Table of Contents (click to open/close)

Table of Contents

All Document IndexesRailway Post Office (RPO) Cover with Washington-Head Stamp
IntroductionRailway Post Office (RPO) Cover Addressed to Denmark
U. S. Three Cent StampIllegal Use of Savings Stamp on Cover
Mr. ZIPIllegal Use of Revenue Stamp on Cover
U. S. Parcel Post Stamp Used for First Class on CoverOrange County, California Postal History
U. S. Five Dollar Stamp of 1922U. S. Special Delivery Stamp
Example of American Flag Machine CancellationSwiss Airmail Stamp
Christmas Seals Used on a Postcard 'Tied' by a Cancellation DeviceRalph Williams Ford License Plate Holder, c. 1965
Perfection Mechanized HandstampEarly Teddy Bear Postcard
Washington-Head StampsEarly Return Address Labels
Privately Perforated Washington-Head Stamp

U. S. Three Cent Stamp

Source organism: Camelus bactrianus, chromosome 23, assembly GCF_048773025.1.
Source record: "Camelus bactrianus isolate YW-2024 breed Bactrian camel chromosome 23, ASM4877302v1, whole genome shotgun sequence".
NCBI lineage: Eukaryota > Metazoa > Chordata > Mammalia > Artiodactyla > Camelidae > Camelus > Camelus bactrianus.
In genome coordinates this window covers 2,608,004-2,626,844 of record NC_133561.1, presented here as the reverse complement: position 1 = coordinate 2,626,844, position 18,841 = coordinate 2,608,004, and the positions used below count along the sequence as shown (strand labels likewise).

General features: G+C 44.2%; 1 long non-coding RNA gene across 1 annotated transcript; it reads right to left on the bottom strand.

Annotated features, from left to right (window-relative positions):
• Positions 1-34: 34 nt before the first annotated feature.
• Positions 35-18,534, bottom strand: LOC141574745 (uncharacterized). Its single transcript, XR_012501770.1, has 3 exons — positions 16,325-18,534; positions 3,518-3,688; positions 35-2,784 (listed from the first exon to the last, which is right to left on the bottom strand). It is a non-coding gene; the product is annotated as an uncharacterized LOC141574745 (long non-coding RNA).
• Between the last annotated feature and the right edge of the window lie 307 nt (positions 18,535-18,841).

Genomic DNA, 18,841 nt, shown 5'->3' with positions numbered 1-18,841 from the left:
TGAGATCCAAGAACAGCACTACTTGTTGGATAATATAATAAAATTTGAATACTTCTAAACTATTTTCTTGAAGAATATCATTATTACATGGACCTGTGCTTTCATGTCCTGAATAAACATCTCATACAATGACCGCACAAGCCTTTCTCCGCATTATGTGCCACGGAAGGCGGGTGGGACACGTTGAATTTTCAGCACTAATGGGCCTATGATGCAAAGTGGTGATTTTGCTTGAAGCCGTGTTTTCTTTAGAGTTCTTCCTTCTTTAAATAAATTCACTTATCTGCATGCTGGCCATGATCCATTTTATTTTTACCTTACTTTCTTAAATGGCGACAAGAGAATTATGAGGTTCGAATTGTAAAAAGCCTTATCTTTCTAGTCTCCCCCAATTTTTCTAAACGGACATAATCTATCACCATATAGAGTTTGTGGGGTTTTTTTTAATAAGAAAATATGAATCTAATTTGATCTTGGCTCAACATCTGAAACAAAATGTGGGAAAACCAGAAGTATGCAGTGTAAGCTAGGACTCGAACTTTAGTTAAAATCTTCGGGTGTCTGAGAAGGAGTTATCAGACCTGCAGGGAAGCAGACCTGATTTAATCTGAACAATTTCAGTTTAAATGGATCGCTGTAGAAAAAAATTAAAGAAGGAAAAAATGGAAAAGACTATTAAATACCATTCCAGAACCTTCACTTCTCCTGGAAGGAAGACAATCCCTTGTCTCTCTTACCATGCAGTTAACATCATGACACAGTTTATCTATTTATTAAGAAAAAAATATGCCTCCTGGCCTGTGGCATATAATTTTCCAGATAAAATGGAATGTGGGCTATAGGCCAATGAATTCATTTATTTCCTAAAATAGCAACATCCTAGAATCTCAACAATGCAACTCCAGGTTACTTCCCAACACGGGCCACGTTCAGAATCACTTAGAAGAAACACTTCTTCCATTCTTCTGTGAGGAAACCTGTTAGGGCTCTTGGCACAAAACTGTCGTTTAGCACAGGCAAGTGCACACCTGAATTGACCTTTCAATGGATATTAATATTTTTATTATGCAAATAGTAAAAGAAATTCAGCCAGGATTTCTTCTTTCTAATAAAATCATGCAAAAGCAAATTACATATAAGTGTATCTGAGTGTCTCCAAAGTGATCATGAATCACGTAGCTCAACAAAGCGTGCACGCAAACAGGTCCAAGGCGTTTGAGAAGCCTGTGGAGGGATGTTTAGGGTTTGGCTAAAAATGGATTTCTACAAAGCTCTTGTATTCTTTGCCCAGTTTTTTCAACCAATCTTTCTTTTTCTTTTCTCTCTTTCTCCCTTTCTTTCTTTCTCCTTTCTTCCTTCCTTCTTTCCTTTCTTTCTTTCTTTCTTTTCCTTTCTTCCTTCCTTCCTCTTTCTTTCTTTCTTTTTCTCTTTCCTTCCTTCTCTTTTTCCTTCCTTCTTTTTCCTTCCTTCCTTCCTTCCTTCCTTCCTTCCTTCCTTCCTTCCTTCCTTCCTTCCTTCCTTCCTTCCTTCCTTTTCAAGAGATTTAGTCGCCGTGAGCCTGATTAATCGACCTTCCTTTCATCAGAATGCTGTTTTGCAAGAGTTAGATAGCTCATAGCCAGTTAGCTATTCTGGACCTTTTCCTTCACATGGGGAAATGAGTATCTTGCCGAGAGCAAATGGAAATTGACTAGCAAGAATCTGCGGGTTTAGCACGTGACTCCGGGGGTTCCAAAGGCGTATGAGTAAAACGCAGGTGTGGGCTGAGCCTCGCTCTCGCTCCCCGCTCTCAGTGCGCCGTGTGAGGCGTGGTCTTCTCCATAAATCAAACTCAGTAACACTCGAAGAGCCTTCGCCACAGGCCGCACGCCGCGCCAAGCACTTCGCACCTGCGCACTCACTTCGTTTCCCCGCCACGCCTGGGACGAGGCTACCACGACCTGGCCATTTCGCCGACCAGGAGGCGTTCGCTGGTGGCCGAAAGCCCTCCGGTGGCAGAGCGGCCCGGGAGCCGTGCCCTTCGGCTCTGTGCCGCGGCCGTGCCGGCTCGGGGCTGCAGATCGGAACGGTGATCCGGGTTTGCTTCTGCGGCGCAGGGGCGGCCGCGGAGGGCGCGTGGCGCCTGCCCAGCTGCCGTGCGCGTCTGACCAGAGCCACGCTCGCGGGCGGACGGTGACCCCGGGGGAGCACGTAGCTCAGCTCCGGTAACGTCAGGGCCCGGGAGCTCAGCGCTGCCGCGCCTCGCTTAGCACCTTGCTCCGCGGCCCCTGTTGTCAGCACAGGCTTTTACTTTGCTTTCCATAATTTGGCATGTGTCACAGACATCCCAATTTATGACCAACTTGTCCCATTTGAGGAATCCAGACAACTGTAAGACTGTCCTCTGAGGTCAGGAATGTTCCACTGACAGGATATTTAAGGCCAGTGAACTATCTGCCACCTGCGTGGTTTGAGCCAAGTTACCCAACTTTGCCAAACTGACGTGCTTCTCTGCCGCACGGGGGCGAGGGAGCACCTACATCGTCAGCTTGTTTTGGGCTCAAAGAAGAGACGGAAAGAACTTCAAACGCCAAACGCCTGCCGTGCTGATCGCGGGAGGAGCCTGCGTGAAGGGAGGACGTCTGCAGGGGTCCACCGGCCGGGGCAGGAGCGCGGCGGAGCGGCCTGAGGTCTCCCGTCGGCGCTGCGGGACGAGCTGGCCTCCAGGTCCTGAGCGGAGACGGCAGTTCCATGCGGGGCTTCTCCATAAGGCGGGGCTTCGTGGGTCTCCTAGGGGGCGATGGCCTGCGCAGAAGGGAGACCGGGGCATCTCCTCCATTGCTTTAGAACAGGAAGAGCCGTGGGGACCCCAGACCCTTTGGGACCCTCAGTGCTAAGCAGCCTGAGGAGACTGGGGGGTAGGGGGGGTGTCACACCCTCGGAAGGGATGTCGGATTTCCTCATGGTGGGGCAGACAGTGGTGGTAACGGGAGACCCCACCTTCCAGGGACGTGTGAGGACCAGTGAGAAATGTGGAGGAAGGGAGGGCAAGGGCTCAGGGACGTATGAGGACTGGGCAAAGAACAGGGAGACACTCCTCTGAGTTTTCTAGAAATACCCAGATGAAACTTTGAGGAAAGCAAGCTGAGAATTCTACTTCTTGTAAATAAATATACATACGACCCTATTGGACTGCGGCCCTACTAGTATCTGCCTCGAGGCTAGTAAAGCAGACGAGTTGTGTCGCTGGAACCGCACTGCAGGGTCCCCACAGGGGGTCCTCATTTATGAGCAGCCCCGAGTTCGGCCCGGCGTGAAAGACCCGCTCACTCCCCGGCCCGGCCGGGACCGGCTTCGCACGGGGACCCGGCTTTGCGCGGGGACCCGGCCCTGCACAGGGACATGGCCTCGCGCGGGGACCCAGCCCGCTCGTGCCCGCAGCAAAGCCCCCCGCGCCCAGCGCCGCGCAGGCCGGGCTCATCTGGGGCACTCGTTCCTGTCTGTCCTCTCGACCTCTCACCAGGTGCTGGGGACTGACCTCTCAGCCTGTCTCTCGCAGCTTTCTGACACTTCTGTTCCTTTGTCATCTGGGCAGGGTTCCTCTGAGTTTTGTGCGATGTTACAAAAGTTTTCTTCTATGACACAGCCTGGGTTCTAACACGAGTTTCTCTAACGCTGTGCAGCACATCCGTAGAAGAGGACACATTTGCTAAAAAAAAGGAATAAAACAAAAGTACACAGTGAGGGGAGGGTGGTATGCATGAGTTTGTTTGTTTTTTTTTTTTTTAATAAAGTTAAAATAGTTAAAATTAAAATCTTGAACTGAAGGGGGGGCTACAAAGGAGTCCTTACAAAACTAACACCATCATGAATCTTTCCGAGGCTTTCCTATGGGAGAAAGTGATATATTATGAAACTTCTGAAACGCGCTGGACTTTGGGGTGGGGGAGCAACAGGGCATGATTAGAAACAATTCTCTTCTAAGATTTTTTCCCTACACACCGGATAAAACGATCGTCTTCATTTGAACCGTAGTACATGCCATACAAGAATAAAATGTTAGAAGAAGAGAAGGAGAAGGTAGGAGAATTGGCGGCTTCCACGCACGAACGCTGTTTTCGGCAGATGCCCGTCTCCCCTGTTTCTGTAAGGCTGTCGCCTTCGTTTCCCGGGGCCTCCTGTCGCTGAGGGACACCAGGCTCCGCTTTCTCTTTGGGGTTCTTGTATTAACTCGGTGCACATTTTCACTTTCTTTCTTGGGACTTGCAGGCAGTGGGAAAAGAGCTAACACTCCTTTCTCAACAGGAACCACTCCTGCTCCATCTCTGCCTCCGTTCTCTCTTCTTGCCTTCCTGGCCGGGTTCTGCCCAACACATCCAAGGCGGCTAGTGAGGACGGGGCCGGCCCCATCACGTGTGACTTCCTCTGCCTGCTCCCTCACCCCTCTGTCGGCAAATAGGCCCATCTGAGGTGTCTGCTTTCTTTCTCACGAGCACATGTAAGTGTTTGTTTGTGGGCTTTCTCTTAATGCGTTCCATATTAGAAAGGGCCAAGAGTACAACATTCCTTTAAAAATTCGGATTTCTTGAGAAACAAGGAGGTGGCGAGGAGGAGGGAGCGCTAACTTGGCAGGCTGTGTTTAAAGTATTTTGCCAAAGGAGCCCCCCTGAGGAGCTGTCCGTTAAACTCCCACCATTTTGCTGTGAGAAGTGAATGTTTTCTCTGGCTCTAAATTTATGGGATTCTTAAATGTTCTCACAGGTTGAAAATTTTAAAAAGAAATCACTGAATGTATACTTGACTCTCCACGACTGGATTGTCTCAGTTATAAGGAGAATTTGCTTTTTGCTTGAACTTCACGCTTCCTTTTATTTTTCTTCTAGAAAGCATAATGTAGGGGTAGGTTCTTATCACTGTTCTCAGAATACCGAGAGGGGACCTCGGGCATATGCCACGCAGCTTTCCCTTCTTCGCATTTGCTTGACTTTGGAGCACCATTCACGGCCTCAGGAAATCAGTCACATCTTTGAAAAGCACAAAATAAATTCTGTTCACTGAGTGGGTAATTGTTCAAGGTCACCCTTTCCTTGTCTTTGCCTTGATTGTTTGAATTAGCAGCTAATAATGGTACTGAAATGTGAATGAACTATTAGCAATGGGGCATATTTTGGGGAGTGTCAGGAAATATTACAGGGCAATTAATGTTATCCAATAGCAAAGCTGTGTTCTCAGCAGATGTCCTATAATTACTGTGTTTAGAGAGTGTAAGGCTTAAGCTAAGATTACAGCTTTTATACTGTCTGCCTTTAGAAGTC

[Three Cent Stamp]

Early U. S. Three Cent Stamp (Scott 214)

This three cent stamp (Scott number 214) is printed in a particularly striking vermillion color. It was first issued in this color in 1887, after being printed with the same design in green for many years. The green versions, such as Scott number 207, are quite common.

Finding this later vermillion version of the stamp in decent condition can be a life-long quest for the collector of classic U.S. stamps. Finding it on cover is more difficult yet, since the First Class rate had been lowered to two cents four years before (1883). Thus, this 3 cent stamp was less likely to be used on ordinary mail.

There is an interesting sidelight to this postage rate. Before the 1883 rate drop, letter postage was 3 cents for a number of years. However, it was hard to make change for a 3-cent purchase, so the United States issued a 3-cent coin during this era of the 19th century. I am told that the entire purpose of this coin was to simplify the purchase of 3-cent stamps for first-class postage.


Picdocs Summary and Links

Picdocs Index

Postal History Page

Swanson Group Main Page


6/16/23, 11:41 AM